Under the GDPR, the processing of special categories of personal data is only possible if certain exceptional circumstances exist.
In the case of special categories of personal data, processing is basically not allowed under Article 9 of the GDPR, processing is only possible in the case of certain exceptional circumstances.
Such special categories of personal data are: -racial and ethnic origin -political opinion(s) -religious or philosophical belief(s) -genetic data -biometric data uniquely identifying a natural person -health data -data on sexual life -data concerning the sexual orientation of a natural person -union affiliation
Due to this particular prohibitive nature of Art. 9 GDPR, the sanctions for violations are much harsher. Processing is only made possible by certain opening facts under Art. 9(2) GDPR (see above). These include consent, protection of vital interests of the data subject, health care, public security and balancing of the public interest, as well as some other, rarer cases.
At this point, it should also be noted that the mere performance of a contract does not allow the processing of special personal data. The processing of political opinions is also unlikely to be enabled by the public health exception.
In most cases therefore the only permission left for the processing of special categories of personal data is the explicit consent of the data subjects.
Such consent is subject to extensive requirements. If you want to learn more about this, see our article on informed consent.
It is essential to ensure that personal data from such special categories is kept secure and protected. Ideally, this data should be stored separately from the rest of the database and should also only be displayed after an additional authorization check of the users. It is also advisable to restrict access to such data so that only authorized users can access it at the right time.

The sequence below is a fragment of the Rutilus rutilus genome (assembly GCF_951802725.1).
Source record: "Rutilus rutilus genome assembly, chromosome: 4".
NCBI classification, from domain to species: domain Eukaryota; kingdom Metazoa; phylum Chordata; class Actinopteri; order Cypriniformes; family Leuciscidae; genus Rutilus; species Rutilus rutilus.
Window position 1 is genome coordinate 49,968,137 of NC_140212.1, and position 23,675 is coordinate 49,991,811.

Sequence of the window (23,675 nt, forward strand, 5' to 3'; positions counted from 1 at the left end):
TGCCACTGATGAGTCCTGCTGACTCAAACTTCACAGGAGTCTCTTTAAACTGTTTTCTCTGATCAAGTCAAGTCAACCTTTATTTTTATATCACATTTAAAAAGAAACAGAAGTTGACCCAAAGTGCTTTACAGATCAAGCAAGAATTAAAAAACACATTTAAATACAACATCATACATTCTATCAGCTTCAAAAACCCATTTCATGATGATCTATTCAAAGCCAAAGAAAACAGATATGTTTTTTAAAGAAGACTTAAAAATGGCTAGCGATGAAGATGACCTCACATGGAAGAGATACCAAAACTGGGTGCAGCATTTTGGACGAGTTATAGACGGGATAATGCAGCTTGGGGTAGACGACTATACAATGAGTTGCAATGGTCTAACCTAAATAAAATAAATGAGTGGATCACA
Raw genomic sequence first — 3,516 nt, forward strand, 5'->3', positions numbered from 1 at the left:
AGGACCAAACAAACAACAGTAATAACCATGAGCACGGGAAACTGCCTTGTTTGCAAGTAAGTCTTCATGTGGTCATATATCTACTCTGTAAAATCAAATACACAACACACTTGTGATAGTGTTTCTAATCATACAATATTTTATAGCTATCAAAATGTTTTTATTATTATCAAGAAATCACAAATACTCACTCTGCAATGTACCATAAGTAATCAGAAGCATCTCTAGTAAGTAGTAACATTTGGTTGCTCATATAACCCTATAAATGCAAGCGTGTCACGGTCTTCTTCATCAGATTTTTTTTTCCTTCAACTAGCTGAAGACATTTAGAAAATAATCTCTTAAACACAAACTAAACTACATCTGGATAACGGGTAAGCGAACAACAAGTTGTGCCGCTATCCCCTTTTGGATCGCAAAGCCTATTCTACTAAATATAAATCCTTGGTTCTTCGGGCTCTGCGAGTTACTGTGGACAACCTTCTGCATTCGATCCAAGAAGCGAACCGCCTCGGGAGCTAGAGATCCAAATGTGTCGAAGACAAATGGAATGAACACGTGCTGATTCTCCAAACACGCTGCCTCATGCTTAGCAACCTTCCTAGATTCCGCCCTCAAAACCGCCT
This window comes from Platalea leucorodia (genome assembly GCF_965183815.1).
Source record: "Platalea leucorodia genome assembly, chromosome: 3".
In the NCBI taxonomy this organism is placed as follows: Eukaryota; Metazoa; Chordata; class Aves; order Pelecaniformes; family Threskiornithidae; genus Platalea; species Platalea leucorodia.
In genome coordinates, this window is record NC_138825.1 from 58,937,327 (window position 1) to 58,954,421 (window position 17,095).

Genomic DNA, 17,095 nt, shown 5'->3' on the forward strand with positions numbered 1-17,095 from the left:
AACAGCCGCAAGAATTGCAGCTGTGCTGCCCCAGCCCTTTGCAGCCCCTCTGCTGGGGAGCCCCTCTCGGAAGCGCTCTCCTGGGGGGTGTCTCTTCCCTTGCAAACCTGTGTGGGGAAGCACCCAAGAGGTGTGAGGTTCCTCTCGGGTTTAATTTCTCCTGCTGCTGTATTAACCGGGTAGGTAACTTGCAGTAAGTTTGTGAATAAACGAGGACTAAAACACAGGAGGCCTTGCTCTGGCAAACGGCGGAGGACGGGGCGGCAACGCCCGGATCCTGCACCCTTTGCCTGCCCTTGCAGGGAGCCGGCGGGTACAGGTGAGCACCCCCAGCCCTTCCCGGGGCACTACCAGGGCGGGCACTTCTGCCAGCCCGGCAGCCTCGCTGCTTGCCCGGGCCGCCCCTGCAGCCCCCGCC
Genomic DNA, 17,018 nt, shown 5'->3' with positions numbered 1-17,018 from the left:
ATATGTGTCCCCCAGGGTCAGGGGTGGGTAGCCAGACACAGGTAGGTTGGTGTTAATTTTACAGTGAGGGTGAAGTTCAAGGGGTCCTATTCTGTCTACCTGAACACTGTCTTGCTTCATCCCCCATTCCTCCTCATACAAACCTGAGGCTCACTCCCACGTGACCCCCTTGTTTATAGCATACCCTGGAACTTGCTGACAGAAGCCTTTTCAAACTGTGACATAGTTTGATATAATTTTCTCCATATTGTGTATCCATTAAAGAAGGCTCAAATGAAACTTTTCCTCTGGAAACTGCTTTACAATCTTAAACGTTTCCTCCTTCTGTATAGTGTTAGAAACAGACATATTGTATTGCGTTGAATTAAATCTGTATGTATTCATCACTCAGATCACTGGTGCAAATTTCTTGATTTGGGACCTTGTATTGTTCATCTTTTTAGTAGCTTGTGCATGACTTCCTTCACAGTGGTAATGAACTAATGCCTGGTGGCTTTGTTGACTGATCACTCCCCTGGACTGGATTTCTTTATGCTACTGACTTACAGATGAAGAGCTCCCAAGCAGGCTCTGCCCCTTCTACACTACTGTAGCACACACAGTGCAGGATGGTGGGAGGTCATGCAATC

Authorized users with access to patient data should only be employees who actually need to handle the data.
It should also be noted that this data must be shared, as access by physician assistants to other sensitive areas of the patient record for (purely) scheduling appointments is not necessary and should therefore also be prevented.
Employees who assist a physician require partial access to patient data and records from time to time. A good example of this is in the dental assistant profession, where access to patient records is required during treatment.
However, once treatment is completed, this access is no longer required, so it should not be possible for a dental assistant to access patient records after treatment is completed, as this would no longer be "timely."
An obligation often overlooked in this context arises from Art. 9(3) of the GDPR. This restricts the scope of persons for permissible processing activities under Art. 9(2)(h) of the GDPR (including for the processing of data for the purpose of health care/treatment in the health or social sector) to professional staff who are subject to professional secrecy or are otherwise bound to secrecy by national or European regulations.
This inevitably leads to an even more "sensitive category" of data below the already sensitive categories of Art. 9 GDPR.
You have questions about the special categories of personal data? Glasskube supports you with data control! Contact us right now.
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